A research collaboration led by the University of Wisconsin-Milwaukee has for the first time created a three-dimensional movie showing a virus preparing to infect a healthy cell.
The research has the potential to fundamentally advance our understanding of how biological processes inside the cell work. That could lead to better treatment for the horde of human diseases caused by viruses.
The feat was made possible by UWM physicists, who developed a new generation of powerful algorithms to reconstruct sequential images from an ocean of unsorted, noisy data.
Using the brightest and quickest imaging equipment available — an X-ray Free Electron Laser (XFEL) at the SLAC National Accelerator Laboratory in California — an international team of researchers collected millions of individual “snapshots” of a virus in unknown orientations and states.
“In the past, scientists have tried to infer what’s happening in a molecular-scale biological process by looking at a still photo at the start and a still photo at the end of a process,” said Abbas Ourmazd, UWM distinguished professor. “But you then don’t know what happens in between. With this method, we are in a position to watch biological machines perform their functions.”
By combining concepts from machine learning, differential geometry, graph theory and diffraction physics, the researchers created an algorithm able to reconstruct sequential images.
The work, done in collaboration with Professor Brenda Hogue, a virologist at Arizona State University, and Andrew Aquila and his colleagues at the Linac Coherent Light Source at SLAC, is published today in the journal Nature Methods.
In order to replicate, a virus invades a heathy cell, releases its DNA and effectively hijacks the cell’s machinery to fabricate copies of itself. The multitude of viral progeny is then expelled.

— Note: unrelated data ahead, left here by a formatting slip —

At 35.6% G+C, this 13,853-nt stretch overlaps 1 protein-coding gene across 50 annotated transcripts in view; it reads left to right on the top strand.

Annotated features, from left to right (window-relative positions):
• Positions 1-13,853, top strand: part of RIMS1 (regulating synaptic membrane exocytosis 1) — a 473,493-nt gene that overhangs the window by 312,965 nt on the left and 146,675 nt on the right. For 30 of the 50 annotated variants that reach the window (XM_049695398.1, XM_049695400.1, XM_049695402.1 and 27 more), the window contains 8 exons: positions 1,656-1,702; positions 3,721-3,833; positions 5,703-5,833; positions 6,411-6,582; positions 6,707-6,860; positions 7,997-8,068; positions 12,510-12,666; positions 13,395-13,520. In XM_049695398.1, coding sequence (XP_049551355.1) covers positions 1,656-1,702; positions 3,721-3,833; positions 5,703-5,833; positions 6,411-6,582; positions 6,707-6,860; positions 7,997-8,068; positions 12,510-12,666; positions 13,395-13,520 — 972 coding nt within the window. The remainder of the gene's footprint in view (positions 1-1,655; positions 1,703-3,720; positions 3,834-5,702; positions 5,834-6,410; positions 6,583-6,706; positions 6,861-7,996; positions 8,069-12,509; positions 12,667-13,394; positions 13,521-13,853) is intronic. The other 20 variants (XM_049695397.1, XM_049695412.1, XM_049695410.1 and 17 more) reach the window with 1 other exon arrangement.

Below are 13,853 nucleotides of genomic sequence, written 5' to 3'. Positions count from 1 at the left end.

The researchers’ results show the virus re-arranging its genomic content and forming a tubular structure to empty its DNA into a cell.
“This work provides a new approach to understanding the changes that viruses undergo during infection,” said Hogue.
In addition to showing how these events unfold, the UWM researchers discovered that the reorganization of the virus’s genome and the formation of a tubular structure are not independent events, but part of a concerted simultaneous process.
Too small to photograph
Most viruses are too small to be photographed by light. The XFEL’s intense X-ray flashes produce “snapshots” of particles at the nanoscale through diffraction: The X-rays hit the particle and scatter in a pattern that provides the data for mathematical reconstruction.
More than five years ago, UWM senior researcher Ahmad Hosseinizadeh, the first author on the paper, began working on the algorithm needed to turn noisy XFEL snapshots into still 3D images. From there, progress was made by collaborative work with scientists from different backgrounds, said Peter Schwander, a UWM associate professor. “People didn’t think it could be done,” said Schwander.
“We’ve been developing algorithms to reconstruct images in the correct order since 2009, so the UWM team was well-positioned to perform such an analysis,” he said. “But it was difficult. We were able to make it work by watching how the experiments are done and adapting the data science to the data.”
Other UWM researchers who are co-authors on the paper include Jeremy Copperman, Ghoncheh Mashayekhi, Russell Fung, Ali Dashti, Reyhaneh Sepehr and Professor Marius Schmidt.
This work was done as part of UWM and ASU involvement in the BioXFEL Science and Technology Center, which is funded by the National Science Foundation. Its mission is to use the XFEL to watch biomolecular machines at work, understand how they support life, and provide training and new tools to the scientific community.